The U.S. based researchers have developed a new wide-bandgap perovskite layer – called Apex Flex – which they claim is able to withstand heat, light, and operational tests, and at the same time provide a reliable and high voltage. With this material, they built tandem solar cells with 23.1% power conversion efficiency on a rigid substrate, and 21.3% on flexible plastic.
Scientists at the École Polytechnique Fédérale de Lausanne have developed a new ‘chemical innovation’, for the deposition of perovskite solar cells onto a substrate. The method is shown to produce cells at better than 23% efficiency, that remained stable after 500 hours testing at a raised temperature.
Scientists in Hong Kong have developed a cell they say retains more than 90% of its initial efficiency under accelerated testing conditions. The device is based on two-dimensional metal-organic frameworks.
Researchers in Germany are scaling up efforts to bring perovskite-silicon tandem solar cell technology into industrial scale production. The scientists say manufacturing cells of that kind is possible on widely-available six-inch silicon wafers and modular systems are being designed to do so at scale.
Scientists led by the Technical University of Munich have packed a variety of perovskite and organic solar cells onto a rocket, and sent it into orbit 240 kilometers above the planet’s surface. Their results demonstrate strong potential for such technologies to power satellites and even deep space missions.
The Institute for Solar Energy Research Hamelin (ISFH), the Karlsruhe Institute of Technology (KIT) and the Institute for Materials and Components in Electronics at the University of Hannover, as well as Centrotherm, Singulus, Meyer Burger and Von Ardenne are involved in a research project aimed at achieving a 27% conversion efficiency for silicon solar cells based on perovskite.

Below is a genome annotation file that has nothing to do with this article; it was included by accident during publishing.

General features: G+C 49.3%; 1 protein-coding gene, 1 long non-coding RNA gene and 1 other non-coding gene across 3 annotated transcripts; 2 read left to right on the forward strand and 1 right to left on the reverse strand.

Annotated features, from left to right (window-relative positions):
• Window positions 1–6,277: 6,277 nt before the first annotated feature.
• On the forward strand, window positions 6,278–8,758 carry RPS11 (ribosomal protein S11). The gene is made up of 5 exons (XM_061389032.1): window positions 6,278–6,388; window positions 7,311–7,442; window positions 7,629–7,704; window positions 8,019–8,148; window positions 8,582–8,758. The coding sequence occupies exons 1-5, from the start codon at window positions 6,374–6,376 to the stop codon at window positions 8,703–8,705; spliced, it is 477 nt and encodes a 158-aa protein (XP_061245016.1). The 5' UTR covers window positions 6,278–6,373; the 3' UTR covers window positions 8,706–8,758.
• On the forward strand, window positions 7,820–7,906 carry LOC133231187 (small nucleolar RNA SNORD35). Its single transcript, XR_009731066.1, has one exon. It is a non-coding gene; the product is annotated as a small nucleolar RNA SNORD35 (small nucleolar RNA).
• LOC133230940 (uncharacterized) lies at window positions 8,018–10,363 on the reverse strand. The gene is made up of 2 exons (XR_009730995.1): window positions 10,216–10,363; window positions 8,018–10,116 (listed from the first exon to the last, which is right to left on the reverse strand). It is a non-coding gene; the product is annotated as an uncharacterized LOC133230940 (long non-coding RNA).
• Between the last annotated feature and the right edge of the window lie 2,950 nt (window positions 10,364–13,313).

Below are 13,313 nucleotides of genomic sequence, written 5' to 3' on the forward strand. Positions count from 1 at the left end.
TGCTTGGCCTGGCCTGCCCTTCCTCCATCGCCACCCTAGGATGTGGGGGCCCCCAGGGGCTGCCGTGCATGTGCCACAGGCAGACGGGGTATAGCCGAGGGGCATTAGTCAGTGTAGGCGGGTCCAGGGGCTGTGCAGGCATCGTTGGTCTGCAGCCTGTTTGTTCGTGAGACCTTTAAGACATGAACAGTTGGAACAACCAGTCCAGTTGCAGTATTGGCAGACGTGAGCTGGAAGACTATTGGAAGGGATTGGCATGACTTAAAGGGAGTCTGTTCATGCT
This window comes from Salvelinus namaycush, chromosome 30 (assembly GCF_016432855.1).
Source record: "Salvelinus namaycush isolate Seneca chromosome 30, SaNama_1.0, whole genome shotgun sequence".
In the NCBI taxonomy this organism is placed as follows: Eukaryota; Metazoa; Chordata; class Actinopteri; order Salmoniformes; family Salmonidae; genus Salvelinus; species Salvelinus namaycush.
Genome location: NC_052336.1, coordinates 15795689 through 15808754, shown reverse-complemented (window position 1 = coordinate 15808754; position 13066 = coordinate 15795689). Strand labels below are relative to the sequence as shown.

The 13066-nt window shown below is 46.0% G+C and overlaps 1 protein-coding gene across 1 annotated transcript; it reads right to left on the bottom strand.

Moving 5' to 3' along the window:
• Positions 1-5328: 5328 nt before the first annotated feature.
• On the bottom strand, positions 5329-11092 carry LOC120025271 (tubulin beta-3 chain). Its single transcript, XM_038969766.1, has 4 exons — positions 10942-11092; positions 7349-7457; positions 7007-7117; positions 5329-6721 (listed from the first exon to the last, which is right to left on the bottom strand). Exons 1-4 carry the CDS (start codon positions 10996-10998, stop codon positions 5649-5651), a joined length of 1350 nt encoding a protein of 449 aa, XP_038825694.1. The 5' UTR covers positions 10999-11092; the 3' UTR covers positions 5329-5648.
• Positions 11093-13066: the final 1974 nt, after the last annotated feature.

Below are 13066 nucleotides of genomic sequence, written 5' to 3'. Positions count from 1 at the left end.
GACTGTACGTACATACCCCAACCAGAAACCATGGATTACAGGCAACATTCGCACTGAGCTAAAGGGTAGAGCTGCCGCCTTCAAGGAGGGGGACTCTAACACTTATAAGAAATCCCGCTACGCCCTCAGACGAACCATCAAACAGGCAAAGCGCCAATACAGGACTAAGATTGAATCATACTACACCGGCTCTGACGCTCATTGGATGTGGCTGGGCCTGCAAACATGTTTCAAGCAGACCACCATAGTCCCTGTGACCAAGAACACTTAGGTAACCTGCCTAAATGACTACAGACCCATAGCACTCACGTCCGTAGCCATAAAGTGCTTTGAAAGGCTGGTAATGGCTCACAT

U.S. scientists have found a new ‘de-doping’ process in perovskite solar cells that could cut production costs and produce better devices. They have used this to fabricate a mini-module with 17.8% efficiency.
Scientists in the United States have developed a lithography-based process for the fabrication of single-crystal perovskites. Thin films made using this process have been integrated into a range of devices, including solar cells, and have demonstrated better stability performance than their more commonly researched polycrystalline counterparts.
Scientists at Germany’s Karlsruher Institute of Technology are leading an investigation into a new lithium-ion battery anode. The innovation has a perovskite crystalline structure and, according to the researchers, could provide strong all-round performance from simpler, cheaper production methods than those used for other anode materials.
A prototype of an energy-harvesting, solar-powered smart window device has been developed by scientists from the U.S. Department of Energy’s Argonne National Laboratory. The window was created by integrating a semi-transparent perovskite solar cell and a multi-layer nanophotonic coating.
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